Overview of Bible Study

Modern Language


Bible Store


The Modern Language Bible

The Modern Language Bible (MLB) is a revision of the Berkeley Version. It is also known as the New Berkeley Version in Modern English.

The Berkeley Version was a project of a Dutch-born American by the name of Gerrit Verkuyl, who served for many years with the Board of Christian Education of the Presbyterian Church. He began work on his translation in 1936, publishing a translation of the NT in 1945. Zondervan Publishing House encouraged him to translate the OT as well. Under his supervision, a staff of 20 translators completed the work in 1959, publishing the collected work as the Berkeley Version in Modern English.

In 1969 the revised edition, known as the Modern Language Bible was published by Zondervan Publishing House, which had retained the rights of publication to the Berkeley Version.

The NT edition of the Modern Language Bible was based on the 8th edition of the Greek text of Tischendorf, although other texts were consulted. For the most part, the translators of the OT tried to remain true to the traditional Hebrew text, but they did not hesitate to correct or amend it when convinced that the text had suffered in translation.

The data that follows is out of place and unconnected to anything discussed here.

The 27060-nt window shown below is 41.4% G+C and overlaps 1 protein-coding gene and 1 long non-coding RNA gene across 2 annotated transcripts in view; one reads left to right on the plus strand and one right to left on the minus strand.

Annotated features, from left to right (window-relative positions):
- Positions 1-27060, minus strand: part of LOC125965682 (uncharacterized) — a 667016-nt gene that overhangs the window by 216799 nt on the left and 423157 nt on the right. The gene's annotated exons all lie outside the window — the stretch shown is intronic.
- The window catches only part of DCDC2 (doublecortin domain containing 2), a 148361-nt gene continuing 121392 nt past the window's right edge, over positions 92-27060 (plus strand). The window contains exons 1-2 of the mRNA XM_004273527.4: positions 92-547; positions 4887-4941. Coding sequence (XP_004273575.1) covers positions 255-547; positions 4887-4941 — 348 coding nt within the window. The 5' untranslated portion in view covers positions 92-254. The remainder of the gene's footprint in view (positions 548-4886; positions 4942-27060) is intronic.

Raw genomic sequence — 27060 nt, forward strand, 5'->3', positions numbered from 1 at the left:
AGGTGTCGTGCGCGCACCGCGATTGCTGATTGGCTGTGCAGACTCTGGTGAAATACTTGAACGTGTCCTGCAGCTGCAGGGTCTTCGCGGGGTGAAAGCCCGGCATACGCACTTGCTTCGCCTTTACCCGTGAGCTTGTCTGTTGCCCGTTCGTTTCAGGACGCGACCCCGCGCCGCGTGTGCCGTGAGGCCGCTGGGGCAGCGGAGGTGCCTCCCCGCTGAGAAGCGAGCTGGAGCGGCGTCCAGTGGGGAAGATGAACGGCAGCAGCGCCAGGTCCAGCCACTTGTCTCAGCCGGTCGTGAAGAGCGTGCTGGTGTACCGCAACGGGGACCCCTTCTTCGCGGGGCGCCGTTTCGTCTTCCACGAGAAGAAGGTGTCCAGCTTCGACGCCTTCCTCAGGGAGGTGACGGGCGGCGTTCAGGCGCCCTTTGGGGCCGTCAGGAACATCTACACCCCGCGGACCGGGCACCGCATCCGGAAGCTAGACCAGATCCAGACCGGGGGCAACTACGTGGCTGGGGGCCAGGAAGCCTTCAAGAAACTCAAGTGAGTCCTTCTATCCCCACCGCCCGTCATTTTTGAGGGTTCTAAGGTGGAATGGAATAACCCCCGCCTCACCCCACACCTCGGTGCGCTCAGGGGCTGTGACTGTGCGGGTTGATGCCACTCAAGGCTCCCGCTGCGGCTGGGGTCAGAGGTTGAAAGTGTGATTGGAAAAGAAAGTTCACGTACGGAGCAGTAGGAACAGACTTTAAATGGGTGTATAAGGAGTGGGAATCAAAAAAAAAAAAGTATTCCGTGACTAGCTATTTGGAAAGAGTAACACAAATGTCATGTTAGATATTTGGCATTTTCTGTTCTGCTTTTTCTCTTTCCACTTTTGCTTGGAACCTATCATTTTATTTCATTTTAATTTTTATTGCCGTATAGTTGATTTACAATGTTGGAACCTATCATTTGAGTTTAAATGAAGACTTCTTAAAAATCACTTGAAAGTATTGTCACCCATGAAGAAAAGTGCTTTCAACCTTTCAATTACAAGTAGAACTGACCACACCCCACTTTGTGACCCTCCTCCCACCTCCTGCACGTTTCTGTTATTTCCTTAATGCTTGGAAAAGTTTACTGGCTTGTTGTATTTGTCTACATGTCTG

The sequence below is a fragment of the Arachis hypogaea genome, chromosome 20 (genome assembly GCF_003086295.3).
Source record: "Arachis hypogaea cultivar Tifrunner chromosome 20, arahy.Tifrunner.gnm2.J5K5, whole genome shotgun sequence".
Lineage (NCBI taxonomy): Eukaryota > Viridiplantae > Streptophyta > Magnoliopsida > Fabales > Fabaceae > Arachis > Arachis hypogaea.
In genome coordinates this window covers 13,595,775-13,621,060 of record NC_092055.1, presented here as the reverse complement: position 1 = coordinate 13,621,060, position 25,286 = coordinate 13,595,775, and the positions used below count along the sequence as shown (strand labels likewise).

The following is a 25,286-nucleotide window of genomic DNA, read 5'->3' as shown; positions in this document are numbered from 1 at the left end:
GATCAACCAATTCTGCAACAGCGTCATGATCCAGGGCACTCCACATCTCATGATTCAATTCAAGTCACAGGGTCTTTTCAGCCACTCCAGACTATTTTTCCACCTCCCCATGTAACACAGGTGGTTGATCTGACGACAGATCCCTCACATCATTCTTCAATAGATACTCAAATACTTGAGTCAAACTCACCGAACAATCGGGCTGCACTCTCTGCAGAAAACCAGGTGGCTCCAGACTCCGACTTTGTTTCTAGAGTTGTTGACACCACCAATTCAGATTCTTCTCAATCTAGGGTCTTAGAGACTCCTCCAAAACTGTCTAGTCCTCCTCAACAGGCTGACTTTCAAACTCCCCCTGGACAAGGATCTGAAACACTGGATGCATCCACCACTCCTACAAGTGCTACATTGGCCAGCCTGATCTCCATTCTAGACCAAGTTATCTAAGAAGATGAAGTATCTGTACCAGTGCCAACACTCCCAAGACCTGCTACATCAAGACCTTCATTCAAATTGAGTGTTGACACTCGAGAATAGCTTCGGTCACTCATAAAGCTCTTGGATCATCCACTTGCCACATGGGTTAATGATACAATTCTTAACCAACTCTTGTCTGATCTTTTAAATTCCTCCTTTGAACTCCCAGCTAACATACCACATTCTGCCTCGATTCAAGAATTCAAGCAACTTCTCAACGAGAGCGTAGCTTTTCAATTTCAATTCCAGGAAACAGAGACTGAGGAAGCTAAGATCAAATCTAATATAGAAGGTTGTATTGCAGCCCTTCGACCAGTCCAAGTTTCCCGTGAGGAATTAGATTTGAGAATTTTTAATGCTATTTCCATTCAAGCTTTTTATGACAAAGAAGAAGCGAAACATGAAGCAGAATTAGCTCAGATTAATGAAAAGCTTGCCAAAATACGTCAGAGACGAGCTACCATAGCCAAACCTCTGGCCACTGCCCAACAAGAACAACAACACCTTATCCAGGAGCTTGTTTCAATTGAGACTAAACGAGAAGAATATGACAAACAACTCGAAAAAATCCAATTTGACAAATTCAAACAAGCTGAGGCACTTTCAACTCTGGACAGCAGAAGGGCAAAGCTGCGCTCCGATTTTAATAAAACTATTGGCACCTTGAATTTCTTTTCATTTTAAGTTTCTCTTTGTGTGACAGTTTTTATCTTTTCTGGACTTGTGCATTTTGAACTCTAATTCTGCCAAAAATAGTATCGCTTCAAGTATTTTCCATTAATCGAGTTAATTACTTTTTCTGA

The Modern Language Bible is a completely new translation, and not a revision of earlier versions. The translators endeavored to be true to the original Hebrew, Aramaic, and Greek.

As with the RSV, the text is divided into paragraphs, with the verse numbers provided in small superscript type. Many of the poetic passages in the OT are presented in poetic form, but Job, as well as many portions of poetic text in Isaiah, are printed as prose.

A distinctive feature of the Modern Language Bible is the capitalization of pronouns referring to Diety, a custom among many Christian churches.

Overall, the MLB is a simple, clear, and accurate translation, written in contemporary English. It is a useful tool to use in study, and in comparison with other versions of the Holy Bible.



Overview of Bible Study